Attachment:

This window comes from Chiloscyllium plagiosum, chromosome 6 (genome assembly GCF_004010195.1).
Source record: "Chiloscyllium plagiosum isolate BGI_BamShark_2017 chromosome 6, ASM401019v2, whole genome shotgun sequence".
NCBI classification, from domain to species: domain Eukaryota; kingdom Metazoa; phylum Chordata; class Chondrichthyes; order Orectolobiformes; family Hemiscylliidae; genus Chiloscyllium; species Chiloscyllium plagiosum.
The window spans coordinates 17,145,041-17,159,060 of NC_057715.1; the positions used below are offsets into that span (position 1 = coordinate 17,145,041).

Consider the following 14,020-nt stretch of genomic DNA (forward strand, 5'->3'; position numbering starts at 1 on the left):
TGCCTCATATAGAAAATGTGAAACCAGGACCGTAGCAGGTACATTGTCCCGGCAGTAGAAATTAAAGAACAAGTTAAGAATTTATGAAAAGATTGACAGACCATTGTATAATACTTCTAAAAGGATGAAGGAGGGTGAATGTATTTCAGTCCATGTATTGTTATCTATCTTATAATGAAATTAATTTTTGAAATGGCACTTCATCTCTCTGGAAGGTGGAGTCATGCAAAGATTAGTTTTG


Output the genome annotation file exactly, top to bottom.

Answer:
This window comes from Chiloscyllium plagiosum, chromosome 6 (genome assembly GCF_004010195.1).
Source record: "Chiloscyllium plagiosum isolate BGI_BamShark_2017 chromosome 6, ASM401019v2, whole genome shotgun sequence".
NCBI classification, from domain to species: domain Eukaryota; kingdom Metazoa; phylum Chordata; class Chondrichthyes; order Orectolobiformes; family Hemiscylliidae; genus Chiloscyllium; species Chiloscyllium plagiosum.
The window spans coordinates 17,145,041-17,159,060 of NC_057715.1; the positions used below are offsets into that span (position 1 = coordinate 17,145,041).

Consider the following 14,020-nt stretch of genomic DNA (forward strand, 5'->3'; position numbering starts at 1 on the left):
TGCCTCATATAGAAAATGTGAAACCAGGACCGTAGCAGGTACATTGTCCCGGCAGTAGAAATTAAAGAACAAGTTAAGAATTTATGAAAAGATTGACAGACCATTGTATAATACTTCTAAAAGGATGAAGGAGGGTGAATGTATTTCAGTCCATGTATTGTTATCTATCTTATAATGAAATTAATTTTTGAAATGGCACTTCATCTCTCTGGAAGGTGGAGTCATGCAAAGATTAGTTTTG